IIIF is live!

Posted on December 22, 2016 | in Development, Digital Communities, Library & University Collections, Uncategorized | by

This week, and just scraping in before the end of the year, we upgraded the LUNA imaging platform to version 7.2. This is important to us for two reasons: the first is aesthetic, as the front-end interface has been completely overhauled and is much cleaner, more responsive and (basically) more modern; the second is that its implementation means we are now a IIIF-compliant institution. As always, the site can be found at http://images.is.ed.ac.uk.


What is IIIF?

There have been a few blogposts about IIIF this year, but they’ve been prospective and theoretical; now, we can talk about it as something we can genuinely offer. IIIF- the International Imaging Interoperability Framework- is a toolkit which allows open exchange with images, meaning that an image need only be hosted once for it to be disseminated anywhere. Yes, since the birth of the internet, we’ve been able to pull images into webpages using http links, but IIIF takes this to another level: its parameter driven URIs allow formatting to take place on the image without downloading it, taking it into (e.g) Photoshop and working on it there. A range of image viewers are IIIF-compliant, and these allow high-resolution zooming directly onto a webpage, or the performance of comparisons with other institutions’ content.

Since the Image API, which addresses the above, was written, new layers of IIIF have appeared:

  • The Presentation API gives a shorthand which determines sequencing and display of selections of images, and lends itself well to comparisons. It includes Open Annotation extensions to allows users to, well, annotate images. The information that they add is stored in such a way that it can be discussed and rated by other users.
  • The Authentication API gives users control over how items are accessed- not everything is able to be completely open.
  • The Search API allows deeper search into the facets of the surfaced images.


How will we use it?

With LUNA as our IIIF server, we expect to be able to streamline a lot of our collections content. For example:

  • collections.ed.ac.uk sites. Where we have a high-res image, we need an extra click to LUNA to see the full image. Using an embedded viewer such as OpenSeadragon or Leaflet, we will be able to zoom and pan the image directly on the page. This means we can effectively retire the LUNA front-end for these collections (and don’t need to worry about metadata getting out of sync!). This screenshot from the Art collection on test shows we’re working towards making this happen.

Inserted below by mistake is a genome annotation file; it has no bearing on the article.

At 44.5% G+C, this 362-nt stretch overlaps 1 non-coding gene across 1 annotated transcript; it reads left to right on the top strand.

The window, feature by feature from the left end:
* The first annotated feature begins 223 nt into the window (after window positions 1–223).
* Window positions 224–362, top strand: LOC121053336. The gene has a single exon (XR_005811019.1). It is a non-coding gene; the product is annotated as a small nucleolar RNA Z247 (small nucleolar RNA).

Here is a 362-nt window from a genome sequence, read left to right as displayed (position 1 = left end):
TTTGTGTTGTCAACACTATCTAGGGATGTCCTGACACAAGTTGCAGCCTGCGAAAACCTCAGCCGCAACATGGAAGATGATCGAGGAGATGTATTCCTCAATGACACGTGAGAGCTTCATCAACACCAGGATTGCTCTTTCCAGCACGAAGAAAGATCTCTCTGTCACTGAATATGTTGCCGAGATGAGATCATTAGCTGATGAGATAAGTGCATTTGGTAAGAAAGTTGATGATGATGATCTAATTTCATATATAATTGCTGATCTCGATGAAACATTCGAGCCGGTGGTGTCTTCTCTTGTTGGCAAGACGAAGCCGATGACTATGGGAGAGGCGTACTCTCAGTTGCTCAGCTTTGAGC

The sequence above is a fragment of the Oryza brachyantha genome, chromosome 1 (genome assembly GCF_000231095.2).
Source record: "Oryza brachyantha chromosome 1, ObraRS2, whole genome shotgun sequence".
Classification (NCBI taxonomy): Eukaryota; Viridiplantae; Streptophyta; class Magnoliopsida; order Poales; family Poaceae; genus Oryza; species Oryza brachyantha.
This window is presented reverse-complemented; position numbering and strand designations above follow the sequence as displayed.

• Vernon/metadata games/anything that needs jpegs. These systems can reference URIs rather than storing images directly on the filesystem. This will save a lot of disk space and a lot of donkey work moving things around.
  • Scottish Session Papers. This project is a collaboration among three institutions, and we intend to use the Mirador viewer as a front end to allow comparison across the content and to view the papers holistically.
  • Polyanno. This amazing transcription and translation tool was developed in the summer by intern Erin Nolan, and will be available in the new year. It makes really good use of the Open Annotation extensions.

Try it!

This is a bit technical, but it’s verging on fun once you get your head round it.

Pick an item in LUNA and copy the URL (obviously we do all of this programmatically!), for example:



…cut off the trailing text…


…replace ‘detail’ with ‘iiif’..


…then add the parameter “path”, to get a working vanilla IIIF URL:


Now you can start formatting. Some of the things you can do follow,  but you can see the full spec here.

  • Crop it (parameter 1):


  • Resize it (parameter 2):


  • Rotate it (parameter 3):


I hope this sheds a bit of light on what we’re now able to do. We will try to keep everyone informed as IIIF developments happen over the coming year.

Scott Renton, Digital Development

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